Get Wild, Go Native!

A radical shift is taking place in the American landscape.  For decades foreign plants that were thought to be superior to our own native species have primarily been used.  Looking back, not only do we see that they are not superior, but we are also witnessing the devastating effects that many of these plants have had on our ecosystem.  Common invasive plants such as burning bush, russian olive, forsythia, and bradford pears crowd out our native species and spread rapidly by seed.  The problem with this infestation is plants that are depended upon by all facets of our ecosystem are disappearing as the dominant non natives take over.

As we begin to understand the intricate role native plants play in our ecosystem we realize how important they really are.  They provide food and shelter to countless wildlife that will go extinct without them.  They also help to clean our water and air as well as increase our soil fertility and prevent erosion.Native & Sustainable Landscaping Richmond, VA  One of the best parts about using native plants in a landscape setting is that they are very low maintenance once established.  They do not need fertilization and rarely need watering.  Also, if the correct plant is chosen for a particular spot it will need next to no pruning.  Plus, native plants are beautiful!  They have incredible seasonal interest and make stepping out into your yard a new experience every day.

With spring right around the corner we encourage everyone to join the gardening revolution and give native plants a chance.  We will help out by showcasing one native perennial a month to help our readers know which trees, perennials, and shrubs are perfect for their gardens.  And as always, feel free to contact us with any questions!

Get Wild, Go Native!

Plant by Design


Forget Forsythia

forsythia03Forsythia blooms are one of the first signs that spring has arrived.  Often blooming in late winter to early spring, it lets us know that cold snowy days are behind us.  The flowers emerge before the leaves creating a stunning display of bright yellow against an often still stark backdrop of the last breaths of winter.  Oh yes, it’s easy to see why Forsythia has become a staple plant in Virginia.  But you know what?  Forget Forsythia!

While the blooms are fantastic they only last for 1 to 2 weeks.  What you are left with is an unruly looking shrub, often mistaken for a weed, that requires hard pruning in most landscape applications.  It’s not known for fall color and has zero winter interest.  Forsythia is not native and does very little for the local wildlife.  Take honey bees for example.  Their tongues are just a little too short to take full advantage of the nectar produced by the flowers.  While not considered “invasive”, Forsythia does spread over time and can be a pain to remove after years of growth.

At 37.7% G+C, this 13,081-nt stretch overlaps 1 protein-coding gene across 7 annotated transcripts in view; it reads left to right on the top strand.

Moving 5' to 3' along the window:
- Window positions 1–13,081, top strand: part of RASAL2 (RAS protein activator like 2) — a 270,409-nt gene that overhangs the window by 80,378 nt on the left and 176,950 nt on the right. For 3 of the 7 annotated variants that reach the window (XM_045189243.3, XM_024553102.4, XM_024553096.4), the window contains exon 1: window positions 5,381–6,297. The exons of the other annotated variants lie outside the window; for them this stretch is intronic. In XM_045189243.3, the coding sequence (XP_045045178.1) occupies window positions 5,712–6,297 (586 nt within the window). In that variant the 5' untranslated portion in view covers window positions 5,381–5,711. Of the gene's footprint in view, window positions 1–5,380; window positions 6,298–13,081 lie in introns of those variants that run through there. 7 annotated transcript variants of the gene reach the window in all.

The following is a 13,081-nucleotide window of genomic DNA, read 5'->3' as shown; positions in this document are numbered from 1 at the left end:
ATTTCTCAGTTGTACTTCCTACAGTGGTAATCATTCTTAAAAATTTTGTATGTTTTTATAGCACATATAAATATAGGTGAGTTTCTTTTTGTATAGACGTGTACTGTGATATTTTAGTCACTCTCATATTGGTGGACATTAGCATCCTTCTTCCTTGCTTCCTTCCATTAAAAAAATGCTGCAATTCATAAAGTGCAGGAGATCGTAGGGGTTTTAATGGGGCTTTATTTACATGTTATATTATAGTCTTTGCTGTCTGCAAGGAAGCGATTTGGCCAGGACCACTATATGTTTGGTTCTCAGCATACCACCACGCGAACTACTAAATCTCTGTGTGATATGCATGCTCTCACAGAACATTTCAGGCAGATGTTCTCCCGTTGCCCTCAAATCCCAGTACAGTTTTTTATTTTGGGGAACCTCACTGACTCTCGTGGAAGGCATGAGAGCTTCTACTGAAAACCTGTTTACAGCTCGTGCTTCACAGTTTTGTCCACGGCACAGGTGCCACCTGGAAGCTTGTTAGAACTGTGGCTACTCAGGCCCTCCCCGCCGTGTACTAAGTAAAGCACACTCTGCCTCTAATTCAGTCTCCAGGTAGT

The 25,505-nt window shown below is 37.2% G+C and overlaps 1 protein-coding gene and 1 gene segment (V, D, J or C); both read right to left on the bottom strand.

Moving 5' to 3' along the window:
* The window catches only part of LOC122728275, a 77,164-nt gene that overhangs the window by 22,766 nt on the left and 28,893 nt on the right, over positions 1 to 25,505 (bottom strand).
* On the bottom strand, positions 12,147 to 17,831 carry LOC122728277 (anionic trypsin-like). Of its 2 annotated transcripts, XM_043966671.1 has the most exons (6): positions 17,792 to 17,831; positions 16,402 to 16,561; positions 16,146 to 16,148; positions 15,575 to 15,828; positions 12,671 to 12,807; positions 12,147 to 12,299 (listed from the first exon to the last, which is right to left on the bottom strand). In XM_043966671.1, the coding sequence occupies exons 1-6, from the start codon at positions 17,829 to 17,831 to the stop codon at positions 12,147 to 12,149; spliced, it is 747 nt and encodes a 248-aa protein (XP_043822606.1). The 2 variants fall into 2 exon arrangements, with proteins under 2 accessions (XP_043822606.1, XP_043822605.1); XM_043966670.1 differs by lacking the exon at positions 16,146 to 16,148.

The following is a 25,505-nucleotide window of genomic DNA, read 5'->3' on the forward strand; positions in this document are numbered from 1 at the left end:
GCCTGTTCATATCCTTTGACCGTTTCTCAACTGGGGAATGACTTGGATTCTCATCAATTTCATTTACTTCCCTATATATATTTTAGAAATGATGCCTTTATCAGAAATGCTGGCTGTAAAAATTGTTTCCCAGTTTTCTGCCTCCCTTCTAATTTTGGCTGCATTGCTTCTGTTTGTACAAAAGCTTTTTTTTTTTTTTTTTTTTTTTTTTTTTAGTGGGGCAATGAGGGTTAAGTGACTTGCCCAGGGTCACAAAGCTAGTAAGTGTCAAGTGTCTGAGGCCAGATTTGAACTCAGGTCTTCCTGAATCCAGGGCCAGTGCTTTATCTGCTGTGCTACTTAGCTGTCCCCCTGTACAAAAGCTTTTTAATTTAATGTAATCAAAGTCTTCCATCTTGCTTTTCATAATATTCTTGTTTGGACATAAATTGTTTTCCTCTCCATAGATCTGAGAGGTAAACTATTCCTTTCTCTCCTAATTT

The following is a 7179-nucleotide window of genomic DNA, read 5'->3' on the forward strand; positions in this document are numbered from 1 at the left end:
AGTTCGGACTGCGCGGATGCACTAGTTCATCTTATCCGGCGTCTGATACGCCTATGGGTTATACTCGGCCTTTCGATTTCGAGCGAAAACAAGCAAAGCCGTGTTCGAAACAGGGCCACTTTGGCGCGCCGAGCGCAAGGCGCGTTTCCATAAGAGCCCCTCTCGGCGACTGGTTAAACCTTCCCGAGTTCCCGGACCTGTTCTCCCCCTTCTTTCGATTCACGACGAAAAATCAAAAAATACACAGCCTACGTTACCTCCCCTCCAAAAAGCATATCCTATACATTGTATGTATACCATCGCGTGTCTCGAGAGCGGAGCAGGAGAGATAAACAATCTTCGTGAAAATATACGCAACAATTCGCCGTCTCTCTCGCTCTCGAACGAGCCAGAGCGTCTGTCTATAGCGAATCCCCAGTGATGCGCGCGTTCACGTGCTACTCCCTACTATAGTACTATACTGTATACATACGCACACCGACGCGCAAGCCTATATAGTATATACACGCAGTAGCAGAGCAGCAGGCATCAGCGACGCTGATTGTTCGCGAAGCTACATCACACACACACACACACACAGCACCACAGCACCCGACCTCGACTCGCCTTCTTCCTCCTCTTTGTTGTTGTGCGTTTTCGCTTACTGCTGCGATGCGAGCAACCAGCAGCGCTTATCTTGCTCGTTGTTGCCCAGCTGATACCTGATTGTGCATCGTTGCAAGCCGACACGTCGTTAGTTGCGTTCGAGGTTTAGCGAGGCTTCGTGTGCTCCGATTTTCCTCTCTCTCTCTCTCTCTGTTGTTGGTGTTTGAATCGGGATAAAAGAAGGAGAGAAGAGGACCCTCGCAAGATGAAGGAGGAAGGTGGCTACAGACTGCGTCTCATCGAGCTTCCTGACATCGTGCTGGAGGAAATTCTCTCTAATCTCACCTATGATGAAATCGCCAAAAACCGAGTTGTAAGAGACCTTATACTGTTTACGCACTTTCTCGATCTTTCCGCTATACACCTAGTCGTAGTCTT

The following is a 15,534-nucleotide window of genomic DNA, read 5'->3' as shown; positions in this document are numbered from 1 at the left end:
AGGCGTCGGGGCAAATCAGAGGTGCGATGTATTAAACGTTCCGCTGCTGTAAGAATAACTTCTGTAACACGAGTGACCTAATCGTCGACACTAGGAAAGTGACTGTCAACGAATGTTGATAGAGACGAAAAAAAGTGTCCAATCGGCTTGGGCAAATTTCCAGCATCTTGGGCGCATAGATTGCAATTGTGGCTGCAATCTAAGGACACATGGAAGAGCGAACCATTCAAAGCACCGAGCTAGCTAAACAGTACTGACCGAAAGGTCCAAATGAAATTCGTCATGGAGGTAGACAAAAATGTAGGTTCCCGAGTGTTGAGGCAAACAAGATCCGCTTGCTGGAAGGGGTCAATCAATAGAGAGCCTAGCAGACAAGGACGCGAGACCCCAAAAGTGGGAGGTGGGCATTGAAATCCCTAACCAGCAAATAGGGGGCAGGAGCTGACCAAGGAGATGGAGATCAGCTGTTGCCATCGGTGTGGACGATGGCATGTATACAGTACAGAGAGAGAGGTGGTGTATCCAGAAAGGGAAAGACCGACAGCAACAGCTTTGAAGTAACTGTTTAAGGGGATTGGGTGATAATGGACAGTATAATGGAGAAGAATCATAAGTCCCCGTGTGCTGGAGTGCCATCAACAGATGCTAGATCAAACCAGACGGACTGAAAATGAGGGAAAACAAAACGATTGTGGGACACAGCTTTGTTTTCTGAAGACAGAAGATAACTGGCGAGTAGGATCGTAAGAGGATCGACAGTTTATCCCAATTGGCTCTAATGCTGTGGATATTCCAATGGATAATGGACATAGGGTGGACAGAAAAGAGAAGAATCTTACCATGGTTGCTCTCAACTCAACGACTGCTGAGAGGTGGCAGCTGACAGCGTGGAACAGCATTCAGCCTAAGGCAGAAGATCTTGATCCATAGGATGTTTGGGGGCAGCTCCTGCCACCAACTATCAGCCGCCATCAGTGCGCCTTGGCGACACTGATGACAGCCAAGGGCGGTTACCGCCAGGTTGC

What you end up with is 14 days of this:
Forsythia Spring

And 351 days of this:

Forsythia in the winterforsythia summer

While working at plant nurseries I remember in early spring countless customers coming in to ask for “that yellow blooming plant” they saw flowering all over the place.  Most didn’t understand that because of its size and growth rate forsythia is really only affective as a backdrop or maybe as a hedge if frequent pruning is something you actually enjoy.  *Keep in mind though that Forsythia blooms on old wood so pruning in summer or fall to maintain a uniform shape will greatly reduce the amount of blooms it produces the following spring.*
The bottom line is, it’s just not that great of a plant!

I understand Forsythia’s appeal (for 2 weeks out of the year) but I would like to make some alternative suggestions for late winter/early spring bloomers that can have just as big of an impact while providing more seasonal interest and benefits for our ecosystem. 

So forget Forsythia and try something new this spring:


Bluestar (Amsonia hubrictii)
Woodland Phlox (Phlox divaricata)
Creeping Phlox (Phlox subulata)
Bulbs such as Crocus, Daffodils, and Iris
Bleeding Heart (Dicentra spectabilis)
Virginia Bluebells (Mertensia virginica)


Witch hazel (Hamamelis virginiana) – late winter to early spring bloomer
Witch alder (Fothergilla) – early spring bloomer
PJM Rhododendron – early spring bloomer
Spice Bush – (Lindera benzoin) – late winter to early spring bloomer